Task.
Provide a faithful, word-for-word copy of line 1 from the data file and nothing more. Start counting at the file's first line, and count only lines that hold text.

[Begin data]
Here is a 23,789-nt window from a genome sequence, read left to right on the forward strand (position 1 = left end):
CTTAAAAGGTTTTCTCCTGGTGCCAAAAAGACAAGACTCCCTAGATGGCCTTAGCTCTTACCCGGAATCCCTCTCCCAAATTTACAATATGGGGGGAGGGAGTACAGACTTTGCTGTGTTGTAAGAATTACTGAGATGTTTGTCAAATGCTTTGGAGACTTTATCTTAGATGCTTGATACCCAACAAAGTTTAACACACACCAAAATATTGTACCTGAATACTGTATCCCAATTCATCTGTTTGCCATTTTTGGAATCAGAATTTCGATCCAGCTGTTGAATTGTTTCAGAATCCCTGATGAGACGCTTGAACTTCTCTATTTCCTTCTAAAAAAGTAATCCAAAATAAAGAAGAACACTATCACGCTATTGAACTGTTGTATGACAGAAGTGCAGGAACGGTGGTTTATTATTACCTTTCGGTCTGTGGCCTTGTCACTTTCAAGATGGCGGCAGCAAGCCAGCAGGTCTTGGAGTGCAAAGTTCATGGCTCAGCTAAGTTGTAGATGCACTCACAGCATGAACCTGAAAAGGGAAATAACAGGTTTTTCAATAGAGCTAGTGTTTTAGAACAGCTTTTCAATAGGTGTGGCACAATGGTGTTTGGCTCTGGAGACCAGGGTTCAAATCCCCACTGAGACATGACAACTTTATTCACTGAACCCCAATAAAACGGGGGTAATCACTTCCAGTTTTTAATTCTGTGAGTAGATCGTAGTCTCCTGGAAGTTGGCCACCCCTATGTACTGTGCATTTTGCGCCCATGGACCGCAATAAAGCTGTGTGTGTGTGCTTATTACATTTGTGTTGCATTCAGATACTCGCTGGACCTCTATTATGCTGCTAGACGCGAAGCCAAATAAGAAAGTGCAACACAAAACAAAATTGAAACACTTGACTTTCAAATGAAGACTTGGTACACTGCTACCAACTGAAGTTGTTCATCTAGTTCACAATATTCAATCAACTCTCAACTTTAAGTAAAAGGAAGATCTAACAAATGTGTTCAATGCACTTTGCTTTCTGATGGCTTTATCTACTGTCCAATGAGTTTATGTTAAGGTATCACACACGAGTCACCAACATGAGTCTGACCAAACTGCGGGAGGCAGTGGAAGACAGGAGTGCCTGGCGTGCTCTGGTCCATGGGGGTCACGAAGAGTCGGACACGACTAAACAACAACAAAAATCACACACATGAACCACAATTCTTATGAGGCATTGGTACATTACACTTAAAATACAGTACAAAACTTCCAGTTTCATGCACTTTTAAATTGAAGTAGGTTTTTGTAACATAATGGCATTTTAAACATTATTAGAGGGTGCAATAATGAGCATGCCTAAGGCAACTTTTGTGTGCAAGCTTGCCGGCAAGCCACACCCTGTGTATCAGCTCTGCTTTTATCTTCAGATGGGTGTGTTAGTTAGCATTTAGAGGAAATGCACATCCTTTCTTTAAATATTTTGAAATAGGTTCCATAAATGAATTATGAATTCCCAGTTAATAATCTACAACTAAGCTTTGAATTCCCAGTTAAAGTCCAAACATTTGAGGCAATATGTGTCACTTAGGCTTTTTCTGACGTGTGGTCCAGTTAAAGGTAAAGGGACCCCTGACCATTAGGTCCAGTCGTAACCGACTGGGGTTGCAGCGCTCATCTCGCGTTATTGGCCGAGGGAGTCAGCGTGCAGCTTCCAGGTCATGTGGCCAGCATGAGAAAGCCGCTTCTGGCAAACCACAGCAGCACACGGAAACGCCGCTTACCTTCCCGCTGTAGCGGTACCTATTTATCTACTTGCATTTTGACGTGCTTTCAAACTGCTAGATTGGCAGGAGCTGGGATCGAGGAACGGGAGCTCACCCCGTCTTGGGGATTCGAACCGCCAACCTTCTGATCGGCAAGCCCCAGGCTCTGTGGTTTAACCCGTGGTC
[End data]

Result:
Here is a 23,789-nt window from a genome sequence, read left to right on the forward strand (position 1 = left end):